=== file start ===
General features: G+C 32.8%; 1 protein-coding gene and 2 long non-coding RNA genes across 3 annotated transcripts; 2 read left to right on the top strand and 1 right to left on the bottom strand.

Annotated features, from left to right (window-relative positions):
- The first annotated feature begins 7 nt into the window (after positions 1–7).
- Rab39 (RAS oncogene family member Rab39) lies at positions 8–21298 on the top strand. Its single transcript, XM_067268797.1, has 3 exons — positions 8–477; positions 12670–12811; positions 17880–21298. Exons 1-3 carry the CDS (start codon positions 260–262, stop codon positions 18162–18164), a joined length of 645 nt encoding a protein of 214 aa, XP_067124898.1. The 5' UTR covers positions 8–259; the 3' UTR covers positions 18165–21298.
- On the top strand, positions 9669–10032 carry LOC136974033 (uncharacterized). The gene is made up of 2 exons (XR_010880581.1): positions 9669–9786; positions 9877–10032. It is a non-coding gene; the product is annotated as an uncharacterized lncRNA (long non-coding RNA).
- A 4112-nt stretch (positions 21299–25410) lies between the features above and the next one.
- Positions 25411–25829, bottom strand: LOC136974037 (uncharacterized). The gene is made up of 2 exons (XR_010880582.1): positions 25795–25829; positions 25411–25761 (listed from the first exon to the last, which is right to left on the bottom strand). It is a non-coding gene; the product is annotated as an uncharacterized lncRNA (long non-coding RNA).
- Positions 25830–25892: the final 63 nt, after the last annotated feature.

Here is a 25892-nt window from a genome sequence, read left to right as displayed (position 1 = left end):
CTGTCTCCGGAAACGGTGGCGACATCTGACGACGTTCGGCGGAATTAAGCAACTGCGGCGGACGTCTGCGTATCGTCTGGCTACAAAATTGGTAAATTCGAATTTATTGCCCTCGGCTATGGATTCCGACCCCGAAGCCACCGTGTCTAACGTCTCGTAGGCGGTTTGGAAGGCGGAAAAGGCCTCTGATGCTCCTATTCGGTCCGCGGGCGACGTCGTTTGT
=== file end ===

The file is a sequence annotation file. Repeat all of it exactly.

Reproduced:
General features: G+C 32.8%; 1 protein-coding gene and 2 long non-coding RNA genes across 3 annotated transcripts; 2 read left to right on the top strand and 1 right to left on the bottom strand.

Annotated features, from left to right (window-relative positions):
- The first annotated feature begins 7 nt into the window (after positions 1–7).
- Rab39 (RAS oncogene family member Rab39) lies at positions 8–21298 on the top strand. Its single transcript, XM_067268797.1, has 3 exons — positions 8–477; positions 12670–12811; positions 17880–21298. Exons 1-3 carry the CDS (start codon positions 260–262, stop codon positions 18162–18164), a joined length of 645 nt encoding a protein of 214 aa, XP_067124898.1. The 5' UTR covers positions 8–259; the 3' UTR covers positions 18165–21298.
- On the top strand, positions 9669–10032 carry LOC136974033 (uncharacterized). The gene is made up of 2 exons (XR_010880581.1): positions 9669–9786; positions 9877–10032. It is a non-coding gene; the product is annotated as an uncharacterized lncRNA (long non-coding RNA).
- A 4112-nt stretch (positions 21299–25410) lies between the features above and the next one.
- Positions 25411–25829, bottom strand: LOC136974037 (uncharacterized). The gene is made up of 2 exons (XR_010880582.1): positions 25795–25829; positions 25411–25761 (listed from the first exon to the last, which is right to left on the bottom strand). It is a non-coding gene; the product is annotated as an uncharacterized lncRNA (long non-coding RNA).
- Positions 25830–25892: the final 63 nt, after the last annotated feature.

Here is a 25892-nt window from a genome sequence, read left to right as displayed (position 1 = left end):
CTGTCTCCGGAAACGGTGGCGACATCTGACGACGTTCGGCGGAATTAAGCAACTGCGGCGGACGTCTGCGTATCGTCTGGCTACAAAATTGGTAAATTCGAATTTATTGCCCTCGGCTATGGATTCCGACCCCGAAGCCACCGTGTCTAACGTCTCGTAGGCGGTTTGGAAGGCGGAAAAGGCCTCTGATGCTCCTATTCGGTCCGCGGGCGACGTCGTTTGT